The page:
The trial court did, however, make and file a memorandum decision, from which it appears that while practically the same witnesses testified in this hearing as testified at the former hearing, and while the record of the former hearing was before the court in this hearing, the record was sent back to the supreme court, and so the judge did not have a chance to compare the testimony of the witnesses at the former hearing with their testimony at the second hearing. The court therefore considered the second hearing as a new trial, and its decision was based on that theory.
 We shall therefore adopt the theory of the trial court, and will not consider that any factual situations presented here were decided by our former decision and hence became the law of the case. Of course, the proper measure of damages as set out in our former decision became the law of this case as to the measure of damages. We state frankly, however, at the outset that where, as in this case, two trial judges of long experience have heard the testimony of practically the same witnesses, have viewed the premises, and have arrived at practically the same conclusions as to the facts, this court will be most reluctant to reverse the case, unless some error or errors in law were committed which require a reversal.
May we again call attention of the bar to a situation presented by this record, and which to a greater or less degree is found in many records, where witnesses are attempting to testify to some physical fact upon a map or plat. In the instant case most of this voluminous statement of facts of some five hundred sixty-three pages consists of testimony in regard to certain physical facts supposed to appear upon respondents' exhibit 1, to which we shall later refer more in detail. We find page after page of testimony where witnesses, being interrogated in regard to such facts, would answer "here," "there," "up here," "down there," or words of similar import; in other words, would fail absolutely to tie in their testimony with any place or object on the exhibit. We appreciate that the ordinary witness does not understand the importance of definitely locating the place or object about which he is testifying, unless counsel insist that he indicate by some mark or other identification the place or thing about which he is testifying. When such a record comes to this court, and we do not even have the advantage which the trial court enjoys of seeing the witnesses point to or otherwise indicate on the map what he is talking about, it becomes almost impossible for us to follow the testimony of the witnesses.
In order that we may have before us some picture of the relative positions of the land and other physical features with which we are here concerned, we shall attempt to locate them as they appear on respondents' exhibit 1, which was used by both sides in the examination of witnesses.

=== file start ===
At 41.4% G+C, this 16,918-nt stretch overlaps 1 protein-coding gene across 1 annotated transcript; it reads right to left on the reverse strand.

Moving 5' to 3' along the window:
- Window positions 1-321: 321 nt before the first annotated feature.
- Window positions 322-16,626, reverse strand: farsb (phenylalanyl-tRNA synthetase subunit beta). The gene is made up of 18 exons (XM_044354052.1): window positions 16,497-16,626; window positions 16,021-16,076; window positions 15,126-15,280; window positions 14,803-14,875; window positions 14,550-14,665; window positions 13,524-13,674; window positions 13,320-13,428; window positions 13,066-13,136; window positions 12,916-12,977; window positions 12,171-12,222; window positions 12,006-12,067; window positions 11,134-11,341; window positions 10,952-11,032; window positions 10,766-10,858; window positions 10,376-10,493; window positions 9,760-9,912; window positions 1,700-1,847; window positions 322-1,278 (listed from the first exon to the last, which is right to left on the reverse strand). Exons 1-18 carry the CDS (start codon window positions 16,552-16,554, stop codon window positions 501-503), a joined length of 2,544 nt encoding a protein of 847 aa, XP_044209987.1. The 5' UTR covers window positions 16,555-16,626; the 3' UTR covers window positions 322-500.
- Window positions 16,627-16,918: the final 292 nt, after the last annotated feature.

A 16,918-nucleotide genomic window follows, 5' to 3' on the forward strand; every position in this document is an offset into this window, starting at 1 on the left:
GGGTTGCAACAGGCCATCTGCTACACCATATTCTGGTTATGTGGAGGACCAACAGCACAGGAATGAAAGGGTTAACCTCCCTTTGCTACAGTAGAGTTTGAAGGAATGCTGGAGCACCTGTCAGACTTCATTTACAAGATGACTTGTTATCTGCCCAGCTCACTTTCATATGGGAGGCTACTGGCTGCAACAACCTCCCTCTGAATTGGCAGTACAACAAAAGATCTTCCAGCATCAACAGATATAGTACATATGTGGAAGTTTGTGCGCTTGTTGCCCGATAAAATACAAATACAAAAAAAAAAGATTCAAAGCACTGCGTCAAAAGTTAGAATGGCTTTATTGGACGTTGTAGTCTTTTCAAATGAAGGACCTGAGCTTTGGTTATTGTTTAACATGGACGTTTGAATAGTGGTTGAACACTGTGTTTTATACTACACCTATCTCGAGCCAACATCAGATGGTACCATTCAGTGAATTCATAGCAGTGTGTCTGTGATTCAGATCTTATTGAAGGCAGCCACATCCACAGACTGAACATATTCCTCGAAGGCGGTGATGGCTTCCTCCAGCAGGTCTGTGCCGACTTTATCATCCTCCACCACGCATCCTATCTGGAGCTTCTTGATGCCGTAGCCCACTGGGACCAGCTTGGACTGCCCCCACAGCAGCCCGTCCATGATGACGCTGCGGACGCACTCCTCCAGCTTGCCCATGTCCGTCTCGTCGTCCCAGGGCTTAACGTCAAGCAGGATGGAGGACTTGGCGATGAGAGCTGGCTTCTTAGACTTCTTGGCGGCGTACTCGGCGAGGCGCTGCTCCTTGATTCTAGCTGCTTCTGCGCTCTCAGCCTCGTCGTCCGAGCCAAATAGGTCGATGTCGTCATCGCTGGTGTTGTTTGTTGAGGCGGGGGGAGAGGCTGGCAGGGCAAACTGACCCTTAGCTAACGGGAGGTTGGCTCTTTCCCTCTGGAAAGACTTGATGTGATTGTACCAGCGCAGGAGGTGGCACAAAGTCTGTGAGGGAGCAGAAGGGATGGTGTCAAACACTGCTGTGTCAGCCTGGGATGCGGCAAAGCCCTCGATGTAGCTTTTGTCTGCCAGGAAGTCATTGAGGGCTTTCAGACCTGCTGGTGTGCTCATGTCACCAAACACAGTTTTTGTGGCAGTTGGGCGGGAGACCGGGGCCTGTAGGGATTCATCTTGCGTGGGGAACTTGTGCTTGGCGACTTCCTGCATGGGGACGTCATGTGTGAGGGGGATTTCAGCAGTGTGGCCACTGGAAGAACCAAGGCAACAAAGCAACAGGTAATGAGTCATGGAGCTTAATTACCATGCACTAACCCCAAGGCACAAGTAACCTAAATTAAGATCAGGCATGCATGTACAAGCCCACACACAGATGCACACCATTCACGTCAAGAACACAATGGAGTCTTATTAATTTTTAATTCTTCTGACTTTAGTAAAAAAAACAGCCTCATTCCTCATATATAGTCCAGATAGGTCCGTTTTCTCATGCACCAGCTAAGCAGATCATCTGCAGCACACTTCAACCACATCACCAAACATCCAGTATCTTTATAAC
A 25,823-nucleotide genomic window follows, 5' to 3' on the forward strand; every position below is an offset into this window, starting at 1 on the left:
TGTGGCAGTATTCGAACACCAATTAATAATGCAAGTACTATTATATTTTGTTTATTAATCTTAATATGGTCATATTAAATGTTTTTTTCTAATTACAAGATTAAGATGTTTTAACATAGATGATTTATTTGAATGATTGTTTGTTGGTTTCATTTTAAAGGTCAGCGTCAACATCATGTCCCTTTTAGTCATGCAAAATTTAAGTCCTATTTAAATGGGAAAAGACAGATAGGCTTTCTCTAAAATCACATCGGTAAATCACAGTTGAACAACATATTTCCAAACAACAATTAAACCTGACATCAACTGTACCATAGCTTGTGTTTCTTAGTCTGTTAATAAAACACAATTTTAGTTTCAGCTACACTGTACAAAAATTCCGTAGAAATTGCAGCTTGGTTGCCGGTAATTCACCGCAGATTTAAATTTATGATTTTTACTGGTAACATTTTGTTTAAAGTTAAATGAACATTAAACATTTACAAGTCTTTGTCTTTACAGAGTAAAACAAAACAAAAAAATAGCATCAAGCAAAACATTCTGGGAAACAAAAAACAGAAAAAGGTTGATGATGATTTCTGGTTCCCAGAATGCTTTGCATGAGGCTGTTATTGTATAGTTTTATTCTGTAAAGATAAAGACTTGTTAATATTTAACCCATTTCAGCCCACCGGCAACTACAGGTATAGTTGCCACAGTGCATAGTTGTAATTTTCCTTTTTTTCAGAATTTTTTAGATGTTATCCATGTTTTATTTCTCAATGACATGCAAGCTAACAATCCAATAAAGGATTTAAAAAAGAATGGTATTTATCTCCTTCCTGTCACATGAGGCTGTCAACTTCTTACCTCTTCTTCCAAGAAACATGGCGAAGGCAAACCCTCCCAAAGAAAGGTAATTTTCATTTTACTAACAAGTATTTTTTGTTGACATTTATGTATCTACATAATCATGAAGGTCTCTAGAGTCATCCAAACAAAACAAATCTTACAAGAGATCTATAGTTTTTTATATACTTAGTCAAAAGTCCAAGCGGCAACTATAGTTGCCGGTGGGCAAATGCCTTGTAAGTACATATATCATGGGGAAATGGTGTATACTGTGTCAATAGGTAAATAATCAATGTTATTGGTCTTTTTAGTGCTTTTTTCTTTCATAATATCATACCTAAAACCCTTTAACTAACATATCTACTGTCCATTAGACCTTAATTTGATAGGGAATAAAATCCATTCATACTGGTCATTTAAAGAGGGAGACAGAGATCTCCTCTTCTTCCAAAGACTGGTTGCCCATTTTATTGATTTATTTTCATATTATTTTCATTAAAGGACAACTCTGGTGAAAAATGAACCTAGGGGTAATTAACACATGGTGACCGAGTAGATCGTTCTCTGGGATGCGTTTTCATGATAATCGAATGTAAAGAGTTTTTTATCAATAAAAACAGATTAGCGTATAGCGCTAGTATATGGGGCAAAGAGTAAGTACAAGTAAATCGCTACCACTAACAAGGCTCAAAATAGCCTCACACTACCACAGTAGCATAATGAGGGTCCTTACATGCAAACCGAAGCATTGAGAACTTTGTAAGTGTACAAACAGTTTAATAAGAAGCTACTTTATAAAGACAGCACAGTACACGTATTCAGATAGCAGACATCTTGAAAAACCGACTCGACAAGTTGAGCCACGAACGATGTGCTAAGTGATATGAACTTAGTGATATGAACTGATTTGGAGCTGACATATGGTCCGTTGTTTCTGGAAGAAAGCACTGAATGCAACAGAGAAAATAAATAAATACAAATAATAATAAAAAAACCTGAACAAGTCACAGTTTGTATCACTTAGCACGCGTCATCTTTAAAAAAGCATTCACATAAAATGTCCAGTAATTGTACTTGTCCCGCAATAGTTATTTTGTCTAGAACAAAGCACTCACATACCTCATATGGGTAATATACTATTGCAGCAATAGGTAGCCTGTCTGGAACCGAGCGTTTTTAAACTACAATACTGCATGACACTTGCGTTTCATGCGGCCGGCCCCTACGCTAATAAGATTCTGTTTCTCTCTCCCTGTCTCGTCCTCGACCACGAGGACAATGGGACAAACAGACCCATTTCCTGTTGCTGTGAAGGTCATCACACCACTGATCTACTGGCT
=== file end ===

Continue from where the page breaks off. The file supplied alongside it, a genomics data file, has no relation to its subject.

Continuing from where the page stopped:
This exhibit was prepared by Martin Crause, a civil engineer, whose qualifications were admitted. It was prepared after a personal inspection of the premises. The trial court had this to say about Mr. Crause:
"Considerable expert testimony was offered on behalf of the plaintiffs. I was particularly impressed with the testimony of Mr. Crause, an engineer who has had experience in his line of work, and he made a topographic sketch of the area involved, which was used throughout the trial. He took various elevations on tracts B and C and testified that on tract C there was evidence of sand coming from tract B and that the sand spilled over the bulkhead; that the land reached the top of the bulkhead on tract B and overflowed on tract C."
Exhibit 1 shows the area bounded on the north by Cloverdale street, on the west by First avenue south and Myers Way, on the south by Trenton street, and on the east by Fifth avenue south. This area is just south of Seattle.
Tract B, which at all times herein mentioned was owned by appellant, lies just south of and borders on Cloverdale street. To the east of tract B is tract F. Immediately south of tract B is tract A, which extends south to Trenton street, west to Myers Way, and east to tract C. Tract C also lies south of tract B, and is immediately east of tract A. This tract is bounded on the south by Trenton street, and extends east to a tract marked "Desimone." The Desimone tract is a piece of land one hundred feet wide east and west, and two hundred twenty-five feet long north and south. This is the tract owned by respondents in fee simple, and upon which their house is located. Tract C is approximately two hundred twenty-five feet wide, that is, from Trenton street to the south line of tract B. Tracts A and C were formerly owned by respondents, but, during the depression, respondents did not pay the taxes on these tracts, and they were acquired by the county at tax foreclosure sale. Since the first hearing, appellant has acquired title to tracts A, C, and F.
Starting in the southwest corner of tract A is what is described as "old ditch location." This ditch extends northeasterly across tract A, across the northwest corner of tract C, thence east between tracts B and C, and thence north into tract F, where it ends. This ditch was constructed many years ago, and apparently was sufficient to drain the area adjacent thereto so that at least parts of tract C could be cultivated and used for growing garden truck. In fact respondents testified they had farmed a part of tract C since 1924.
Appellant's sand bunkers with which we are here concerned are located just south of Henderson street on Myers Way. A flume is shown from these bunkers running north along Myers Way to the southwest corner of tract A, where it connects with another wood flume. This last flume extends northeast across tract A and onto tract B, where it ends. This last-mentioned wood flume was constructed by appellant in 1938 or 1939. Surrounding the outlet of this flume in tract B and extending south into tract C is what is described as a sand fill. In other words, as we understand the testimony, the excess sand and silt is carried from appellant's bunkers through their flume by the water and has spread out over this area. This sand fill extends over into tract C just to the west of the land upon which respondents had the crop here involved. Between the sand fill in tract B and tract C is a shiplap bulkhead constructed by appellant in an attempt to keep the sand from being carried from tract B over to tract C. This was constructed before appellant became the owner of tract C.